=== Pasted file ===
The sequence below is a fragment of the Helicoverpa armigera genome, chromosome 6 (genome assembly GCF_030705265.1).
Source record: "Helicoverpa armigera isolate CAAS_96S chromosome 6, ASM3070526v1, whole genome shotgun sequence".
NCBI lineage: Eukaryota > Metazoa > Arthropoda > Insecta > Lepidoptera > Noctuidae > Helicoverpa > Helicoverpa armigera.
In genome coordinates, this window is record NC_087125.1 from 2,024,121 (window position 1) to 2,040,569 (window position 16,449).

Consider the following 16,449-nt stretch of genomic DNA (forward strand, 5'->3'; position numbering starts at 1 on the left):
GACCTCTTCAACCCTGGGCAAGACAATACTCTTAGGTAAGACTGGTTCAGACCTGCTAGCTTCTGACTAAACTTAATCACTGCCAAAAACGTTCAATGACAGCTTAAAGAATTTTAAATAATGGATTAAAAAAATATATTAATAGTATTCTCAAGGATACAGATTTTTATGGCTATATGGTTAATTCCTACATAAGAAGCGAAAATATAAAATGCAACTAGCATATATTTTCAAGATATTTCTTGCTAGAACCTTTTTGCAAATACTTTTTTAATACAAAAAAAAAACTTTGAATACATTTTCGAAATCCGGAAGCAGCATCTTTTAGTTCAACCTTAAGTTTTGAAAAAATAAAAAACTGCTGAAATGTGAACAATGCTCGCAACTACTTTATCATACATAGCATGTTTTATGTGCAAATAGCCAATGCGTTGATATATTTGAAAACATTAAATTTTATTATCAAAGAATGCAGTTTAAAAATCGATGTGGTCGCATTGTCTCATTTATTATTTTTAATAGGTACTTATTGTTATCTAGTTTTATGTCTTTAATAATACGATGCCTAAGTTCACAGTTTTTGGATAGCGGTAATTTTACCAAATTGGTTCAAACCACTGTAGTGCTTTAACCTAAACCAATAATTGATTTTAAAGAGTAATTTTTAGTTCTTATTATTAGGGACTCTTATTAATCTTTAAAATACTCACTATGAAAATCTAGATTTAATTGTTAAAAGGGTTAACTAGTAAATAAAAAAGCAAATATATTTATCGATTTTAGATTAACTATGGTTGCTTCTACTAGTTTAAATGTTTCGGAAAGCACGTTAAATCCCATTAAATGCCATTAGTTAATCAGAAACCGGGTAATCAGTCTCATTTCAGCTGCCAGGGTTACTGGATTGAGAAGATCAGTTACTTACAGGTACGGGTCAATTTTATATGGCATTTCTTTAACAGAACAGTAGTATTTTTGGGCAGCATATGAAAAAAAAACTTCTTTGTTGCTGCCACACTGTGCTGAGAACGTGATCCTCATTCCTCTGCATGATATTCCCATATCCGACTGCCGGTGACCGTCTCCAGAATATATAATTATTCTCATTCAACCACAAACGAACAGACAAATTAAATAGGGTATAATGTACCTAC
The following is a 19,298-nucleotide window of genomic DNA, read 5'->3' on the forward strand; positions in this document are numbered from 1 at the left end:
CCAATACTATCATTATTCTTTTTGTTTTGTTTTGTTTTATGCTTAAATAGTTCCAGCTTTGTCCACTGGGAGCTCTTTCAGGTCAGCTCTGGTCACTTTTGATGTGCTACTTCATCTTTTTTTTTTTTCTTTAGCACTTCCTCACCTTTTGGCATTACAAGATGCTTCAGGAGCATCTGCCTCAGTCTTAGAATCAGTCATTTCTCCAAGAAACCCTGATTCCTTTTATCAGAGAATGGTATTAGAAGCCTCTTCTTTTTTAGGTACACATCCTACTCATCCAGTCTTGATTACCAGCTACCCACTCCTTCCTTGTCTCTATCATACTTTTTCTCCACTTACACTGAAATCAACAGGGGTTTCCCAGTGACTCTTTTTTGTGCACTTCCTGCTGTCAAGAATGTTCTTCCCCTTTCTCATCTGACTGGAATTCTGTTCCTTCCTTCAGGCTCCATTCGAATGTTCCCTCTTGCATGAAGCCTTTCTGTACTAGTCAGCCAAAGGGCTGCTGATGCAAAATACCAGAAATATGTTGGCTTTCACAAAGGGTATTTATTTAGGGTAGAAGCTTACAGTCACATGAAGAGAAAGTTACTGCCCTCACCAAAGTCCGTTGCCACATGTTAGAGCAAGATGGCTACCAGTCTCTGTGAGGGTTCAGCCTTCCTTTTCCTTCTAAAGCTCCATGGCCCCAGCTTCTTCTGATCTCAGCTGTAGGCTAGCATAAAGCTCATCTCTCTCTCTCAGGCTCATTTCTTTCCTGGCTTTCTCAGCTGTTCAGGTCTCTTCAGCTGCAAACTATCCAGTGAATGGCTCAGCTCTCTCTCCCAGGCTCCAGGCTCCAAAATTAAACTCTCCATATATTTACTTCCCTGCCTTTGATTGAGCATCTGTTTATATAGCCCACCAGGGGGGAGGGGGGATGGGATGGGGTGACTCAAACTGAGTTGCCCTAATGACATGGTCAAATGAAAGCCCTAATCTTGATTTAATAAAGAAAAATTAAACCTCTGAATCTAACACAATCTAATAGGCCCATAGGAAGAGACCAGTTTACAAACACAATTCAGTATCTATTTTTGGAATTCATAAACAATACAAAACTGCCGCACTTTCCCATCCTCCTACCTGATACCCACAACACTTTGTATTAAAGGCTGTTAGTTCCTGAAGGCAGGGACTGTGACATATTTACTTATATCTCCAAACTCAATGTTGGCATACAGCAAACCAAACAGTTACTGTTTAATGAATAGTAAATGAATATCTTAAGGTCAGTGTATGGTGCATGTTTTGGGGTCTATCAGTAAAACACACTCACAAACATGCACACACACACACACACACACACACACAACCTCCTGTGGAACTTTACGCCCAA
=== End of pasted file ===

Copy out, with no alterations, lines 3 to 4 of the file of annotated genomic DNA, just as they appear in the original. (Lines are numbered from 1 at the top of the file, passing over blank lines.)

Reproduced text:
NCBI lineage: Eukaryota > Metazoa > Arthropoda > Insecta > Lepidoptera > Noctuidae > Helicoverpa > Helicoverpa armigera.
In genome coordinates, this window is record NC_087125.1 from 2,024,121 (window position 1) to 2,040,569 (window position 16,449).